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Evaluation of high-resolution pinhole SPECT using a small rotating animal



Evaluation of high-resolution pinhole SPECT using a small rotating animal



Journal of Nuclear Medicine 42(12): 1863-1869



Ex vivo measurements in animals are used frequently in the field of nuclear medicine for the characterization of newly developed radioligands and for drug development. In vivo SPECT would replace these ex vivo measurements in a relatively large number of cases if one were able to adequately image small organs. The pinhole collimator has been used extensively to obtain greater detail in planar imaging. However, using a pinhole collimator for SPECT is difficult because it requires a heavy collimated detector to rotate around a small object with a constant radius of rotation. Methods: We have developed a mechanism in which the gantry and collimator are fixed and the animal rotates. Hollow cylinders of different sizes were made to enable imaging of small animals of different sizes: mice, hamsters, and rats. The cylinder is mounted on a stepping motor-driven system and positioned exactly above the pinhole collimator of an ARC3000 camera with a 1-mm pinhole insert. The stepping motor is controlled by the Hermes acquisition/processing system. After imaging each projection, a signal is given to rotate the stepping motor with the desired number of angular degrees. Filtered backprojection, adapted to pinhole SPECT, was used for reconstruction. The system allows adjustments of the radius of rotation and along the axis of the cylinder to select the field of view. Calibration experiments were performed to ensure that the axis of rotation was exactly in the middle of the cylinder. Phantom experiments were performed to assess sensitivity, spatial resolution, and uniformity of the system and to test the system for distortion artifacts. In addition, a brain dopamine transporter rat study and a hamster myocardial study were performed to test the clinical feasibility of the entire system. Results: In the line source experiment, the spatial resolution obtained in air was 1.3 mm full width at half maximum, with a radius of rotation of 33 mm. Furthermore, the system has good uniformity and is capable of detecting cold spots of 2-mm diameter. The animal studies showed that it was feasible to image receptors or transporters and organs with sufficient detail in a practical setup. Conclusion: A rotating cylinder mechanism for pinhole SPECT is feasible and shows the same characteristics as conventional pinhole SPECT with a rotating camera head, without distortion artifacts. This mechanism permits pinhole SPECT to replace many ex vivo animal experiments.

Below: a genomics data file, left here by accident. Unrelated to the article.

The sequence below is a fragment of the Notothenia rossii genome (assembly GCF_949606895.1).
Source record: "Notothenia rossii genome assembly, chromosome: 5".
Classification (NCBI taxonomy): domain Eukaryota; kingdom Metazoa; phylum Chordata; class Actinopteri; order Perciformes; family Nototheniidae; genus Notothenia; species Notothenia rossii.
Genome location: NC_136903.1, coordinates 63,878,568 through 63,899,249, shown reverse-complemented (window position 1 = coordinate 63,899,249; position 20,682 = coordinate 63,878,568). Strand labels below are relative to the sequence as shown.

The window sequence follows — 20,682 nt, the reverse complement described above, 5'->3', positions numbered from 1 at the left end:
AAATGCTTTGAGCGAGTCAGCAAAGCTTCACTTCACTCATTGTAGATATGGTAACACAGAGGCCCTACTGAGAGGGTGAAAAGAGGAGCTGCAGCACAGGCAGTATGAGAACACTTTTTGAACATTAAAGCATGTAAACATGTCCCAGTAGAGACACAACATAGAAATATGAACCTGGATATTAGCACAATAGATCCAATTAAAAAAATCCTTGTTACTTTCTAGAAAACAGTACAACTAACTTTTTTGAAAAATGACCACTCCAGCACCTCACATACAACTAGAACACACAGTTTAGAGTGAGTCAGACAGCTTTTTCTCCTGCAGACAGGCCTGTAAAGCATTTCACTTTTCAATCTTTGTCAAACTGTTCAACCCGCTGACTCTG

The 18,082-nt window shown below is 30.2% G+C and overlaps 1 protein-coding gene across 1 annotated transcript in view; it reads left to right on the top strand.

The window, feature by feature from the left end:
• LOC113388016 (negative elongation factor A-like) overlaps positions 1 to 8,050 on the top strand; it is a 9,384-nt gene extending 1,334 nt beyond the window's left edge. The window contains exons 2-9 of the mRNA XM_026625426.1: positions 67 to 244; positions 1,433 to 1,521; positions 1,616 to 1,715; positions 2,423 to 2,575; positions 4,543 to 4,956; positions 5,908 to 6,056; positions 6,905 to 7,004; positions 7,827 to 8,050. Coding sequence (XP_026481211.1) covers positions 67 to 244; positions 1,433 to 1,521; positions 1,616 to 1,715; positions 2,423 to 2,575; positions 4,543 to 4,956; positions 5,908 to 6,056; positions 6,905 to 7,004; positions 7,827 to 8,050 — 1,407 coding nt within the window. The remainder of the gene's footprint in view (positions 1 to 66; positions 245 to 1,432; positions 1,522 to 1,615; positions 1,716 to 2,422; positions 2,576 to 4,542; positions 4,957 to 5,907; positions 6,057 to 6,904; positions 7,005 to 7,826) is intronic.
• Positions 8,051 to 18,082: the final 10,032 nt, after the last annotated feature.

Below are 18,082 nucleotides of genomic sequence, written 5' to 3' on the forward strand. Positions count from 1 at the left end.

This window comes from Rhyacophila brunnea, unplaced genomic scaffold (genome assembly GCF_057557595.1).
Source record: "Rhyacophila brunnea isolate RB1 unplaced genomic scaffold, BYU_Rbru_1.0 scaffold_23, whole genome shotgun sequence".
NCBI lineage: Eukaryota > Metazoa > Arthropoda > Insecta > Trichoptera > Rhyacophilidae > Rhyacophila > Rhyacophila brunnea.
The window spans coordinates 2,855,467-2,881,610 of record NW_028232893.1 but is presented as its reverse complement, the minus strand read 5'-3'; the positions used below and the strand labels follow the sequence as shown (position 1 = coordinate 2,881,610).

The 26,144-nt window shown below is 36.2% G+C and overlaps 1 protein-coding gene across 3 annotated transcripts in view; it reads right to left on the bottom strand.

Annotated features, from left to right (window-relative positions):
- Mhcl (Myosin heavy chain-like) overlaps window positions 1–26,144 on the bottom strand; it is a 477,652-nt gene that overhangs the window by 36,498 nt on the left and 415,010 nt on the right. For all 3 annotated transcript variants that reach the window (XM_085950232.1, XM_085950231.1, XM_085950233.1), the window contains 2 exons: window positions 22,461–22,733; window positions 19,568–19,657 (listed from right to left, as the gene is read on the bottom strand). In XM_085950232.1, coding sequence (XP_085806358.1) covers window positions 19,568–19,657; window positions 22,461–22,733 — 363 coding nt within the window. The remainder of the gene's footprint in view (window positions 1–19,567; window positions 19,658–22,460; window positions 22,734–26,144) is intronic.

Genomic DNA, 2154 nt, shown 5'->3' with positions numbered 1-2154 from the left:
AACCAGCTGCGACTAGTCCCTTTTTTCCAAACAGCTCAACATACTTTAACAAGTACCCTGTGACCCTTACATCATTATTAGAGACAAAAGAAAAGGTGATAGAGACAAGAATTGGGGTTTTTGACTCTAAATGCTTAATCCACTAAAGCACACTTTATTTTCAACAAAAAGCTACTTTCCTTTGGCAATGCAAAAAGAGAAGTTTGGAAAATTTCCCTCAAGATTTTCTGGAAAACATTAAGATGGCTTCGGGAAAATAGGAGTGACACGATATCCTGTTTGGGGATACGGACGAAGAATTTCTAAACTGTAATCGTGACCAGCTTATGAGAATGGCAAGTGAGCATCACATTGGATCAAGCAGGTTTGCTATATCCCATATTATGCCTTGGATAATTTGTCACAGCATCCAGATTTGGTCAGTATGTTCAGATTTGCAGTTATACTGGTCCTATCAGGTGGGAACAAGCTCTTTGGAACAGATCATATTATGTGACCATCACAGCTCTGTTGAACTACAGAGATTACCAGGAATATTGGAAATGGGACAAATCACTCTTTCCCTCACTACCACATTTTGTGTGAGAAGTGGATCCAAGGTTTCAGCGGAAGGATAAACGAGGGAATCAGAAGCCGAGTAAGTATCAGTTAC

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Accession: 010616193

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PMID: 11752086



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